What You Need to Know About Creating a Marketing Center of Excellence

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Summary

This article discusses the challenges and benefits of a Marketing Center of Excellence (CoE) business operations model and how the RACI tool can be an effective building block for creating a CoE by emphasizing the importance of clearly defined roles and responsibilities.

By Maria Geokezas, Chief Operating Officer at Heinz Marketing

If this year has taught us anything, it’s that the world is speeding up. Projects that used to take hours can now be completed in a few minutes with the right tools.

As you can imagine, this shift has had a major impact on the marketing landscape. And expectations around quickly launching new programs or adjusting existing campaigns.

One way marketing teams can respond to these challenges is by adopting a Marketing Center of Excellence model (CoE) .

In case you’re unfamiliar, a CoE helps to remove the inefficiencies in your workflows so your team has more time to focus on what matters — revenue generation and customer satisfaction.

But transitioning to the CoE model can feel daunting.

Below, we consider the challenges of establishing a CoE, discuss why the benefits outweigh the obstacles, and introduce one of our favorite tools you can implement right away.

Challenges of Implementation

Implementing a CoE requires significant changes to work processes and organizational structure. The shift necessitates buy-in from all teams, which can be difficult. Here are a few of the most common obstacles.

1.     Shifts in Sales and Marketing Roles

When transitioning to a CoE, teams must rethink how they qualify and prioritize leads, manage customer outreach, and use digital tools to engage with customers. These changes often demand investments in new technology and training.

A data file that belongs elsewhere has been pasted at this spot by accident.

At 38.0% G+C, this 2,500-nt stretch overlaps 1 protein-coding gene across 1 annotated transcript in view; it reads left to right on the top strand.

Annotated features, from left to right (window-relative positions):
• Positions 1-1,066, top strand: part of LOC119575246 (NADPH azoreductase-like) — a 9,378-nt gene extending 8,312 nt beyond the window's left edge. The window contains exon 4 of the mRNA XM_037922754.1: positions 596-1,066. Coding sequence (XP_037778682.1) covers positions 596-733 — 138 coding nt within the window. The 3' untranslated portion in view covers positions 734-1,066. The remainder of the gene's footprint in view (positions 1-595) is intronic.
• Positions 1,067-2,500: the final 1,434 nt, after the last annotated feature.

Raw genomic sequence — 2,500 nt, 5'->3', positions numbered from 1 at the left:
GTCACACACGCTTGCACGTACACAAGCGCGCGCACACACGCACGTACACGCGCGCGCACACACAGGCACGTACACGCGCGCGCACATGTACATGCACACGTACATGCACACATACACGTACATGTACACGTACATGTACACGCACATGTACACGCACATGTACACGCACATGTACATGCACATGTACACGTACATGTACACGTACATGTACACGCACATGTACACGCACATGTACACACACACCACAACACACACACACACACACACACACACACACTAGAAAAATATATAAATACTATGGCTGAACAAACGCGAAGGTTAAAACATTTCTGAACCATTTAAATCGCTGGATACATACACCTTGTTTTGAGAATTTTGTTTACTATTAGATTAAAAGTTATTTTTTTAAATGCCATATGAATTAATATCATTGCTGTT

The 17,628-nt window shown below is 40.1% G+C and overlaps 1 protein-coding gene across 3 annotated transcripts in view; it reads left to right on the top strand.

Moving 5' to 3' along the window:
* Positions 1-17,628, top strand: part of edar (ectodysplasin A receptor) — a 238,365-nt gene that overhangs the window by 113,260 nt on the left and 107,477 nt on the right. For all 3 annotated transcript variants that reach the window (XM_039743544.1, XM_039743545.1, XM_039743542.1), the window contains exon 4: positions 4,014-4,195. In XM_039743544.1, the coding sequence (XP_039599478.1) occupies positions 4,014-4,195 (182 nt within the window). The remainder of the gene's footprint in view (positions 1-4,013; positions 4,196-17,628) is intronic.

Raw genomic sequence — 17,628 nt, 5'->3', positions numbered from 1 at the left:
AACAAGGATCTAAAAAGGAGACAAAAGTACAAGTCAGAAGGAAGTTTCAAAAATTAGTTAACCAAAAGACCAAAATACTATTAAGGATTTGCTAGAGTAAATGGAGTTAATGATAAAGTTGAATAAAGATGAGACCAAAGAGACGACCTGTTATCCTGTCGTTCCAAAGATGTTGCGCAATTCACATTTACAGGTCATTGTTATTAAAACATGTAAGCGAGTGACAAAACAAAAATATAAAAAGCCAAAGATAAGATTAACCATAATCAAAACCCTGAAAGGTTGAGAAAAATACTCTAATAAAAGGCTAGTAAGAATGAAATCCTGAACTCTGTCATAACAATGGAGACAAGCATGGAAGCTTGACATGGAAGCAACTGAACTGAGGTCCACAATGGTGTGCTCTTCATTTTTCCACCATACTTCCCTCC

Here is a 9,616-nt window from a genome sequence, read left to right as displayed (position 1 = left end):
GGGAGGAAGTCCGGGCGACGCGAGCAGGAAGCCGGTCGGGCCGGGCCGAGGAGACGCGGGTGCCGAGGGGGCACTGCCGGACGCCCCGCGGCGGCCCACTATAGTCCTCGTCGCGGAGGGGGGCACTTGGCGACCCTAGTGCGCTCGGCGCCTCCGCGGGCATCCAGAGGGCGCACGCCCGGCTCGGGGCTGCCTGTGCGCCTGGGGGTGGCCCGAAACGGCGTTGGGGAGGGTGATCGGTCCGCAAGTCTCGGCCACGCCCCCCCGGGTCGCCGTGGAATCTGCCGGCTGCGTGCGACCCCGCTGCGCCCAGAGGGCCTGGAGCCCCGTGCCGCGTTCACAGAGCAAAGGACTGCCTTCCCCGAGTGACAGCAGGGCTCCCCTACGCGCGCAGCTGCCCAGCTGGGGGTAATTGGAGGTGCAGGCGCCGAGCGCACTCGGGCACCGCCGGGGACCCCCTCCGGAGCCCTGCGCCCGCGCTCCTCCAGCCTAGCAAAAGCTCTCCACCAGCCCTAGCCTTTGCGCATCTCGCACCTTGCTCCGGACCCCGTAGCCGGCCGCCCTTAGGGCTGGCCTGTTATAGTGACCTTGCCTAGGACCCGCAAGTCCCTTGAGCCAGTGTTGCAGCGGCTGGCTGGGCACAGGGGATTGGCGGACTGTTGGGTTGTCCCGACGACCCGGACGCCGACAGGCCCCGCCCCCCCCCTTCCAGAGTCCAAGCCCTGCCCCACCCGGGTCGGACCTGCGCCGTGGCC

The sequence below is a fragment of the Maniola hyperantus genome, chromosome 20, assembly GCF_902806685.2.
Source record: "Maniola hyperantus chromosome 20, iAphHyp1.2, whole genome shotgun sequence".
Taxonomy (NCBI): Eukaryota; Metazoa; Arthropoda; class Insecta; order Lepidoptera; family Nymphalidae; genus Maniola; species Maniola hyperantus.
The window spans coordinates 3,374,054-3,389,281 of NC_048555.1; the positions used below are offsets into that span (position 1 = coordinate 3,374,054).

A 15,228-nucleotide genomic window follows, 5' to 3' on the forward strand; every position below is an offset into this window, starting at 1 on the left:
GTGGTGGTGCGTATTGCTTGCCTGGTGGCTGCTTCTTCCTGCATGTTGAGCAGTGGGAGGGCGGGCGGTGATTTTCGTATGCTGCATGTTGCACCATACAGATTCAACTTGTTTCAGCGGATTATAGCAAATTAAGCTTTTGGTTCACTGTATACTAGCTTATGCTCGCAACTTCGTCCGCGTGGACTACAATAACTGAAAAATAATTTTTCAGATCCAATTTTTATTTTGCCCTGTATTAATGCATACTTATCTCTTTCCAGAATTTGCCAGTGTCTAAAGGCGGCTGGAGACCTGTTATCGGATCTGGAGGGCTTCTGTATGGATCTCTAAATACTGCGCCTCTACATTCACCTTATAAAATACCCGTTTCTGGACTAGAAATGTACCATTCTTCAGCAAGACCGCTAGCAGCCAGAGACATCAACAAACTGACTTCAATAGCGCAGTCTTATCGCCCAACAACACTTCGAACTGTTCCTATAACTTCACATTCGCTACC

2.     Adoption of New Acquisition Channels

The CoE model relies on smooth communication and progress tracking—which is built into most digital channels, including email and social media. However, this can create a longer adjustment period for companies still relying on traditional sales and marketing channels like direct mail and cold calls.

3.     Lack of Change Management Processes

Ultimately, some employees will resist change, even if it will make them more efficient in the long run. Businesses must be prepared to overcome this resistance by working collaboratively with all involved teams to help them understand the benefits of the new model throughout the transition.

Benefits of the Center of Excellence Model

Even with the challenges you’ll have to overcome, the benefits of having a CoE are undeniable. Some of these benefits include:

1.     Improved Conversion Rates

One of the benefits of creating a CoE is it can help you increase your lead conversion rate. By creating a streamlined system for outreach and ongoing communication, you can refine your marketing and sales processes to improve conversion rates over time.

2.     Lower Lead Gen Costs

By putting systems in place to focus on the most promising leads, companies avoid wasting resources on leads that are unlikely to convert. This approach helps companies reduce their overall marketing spend and boost ROI.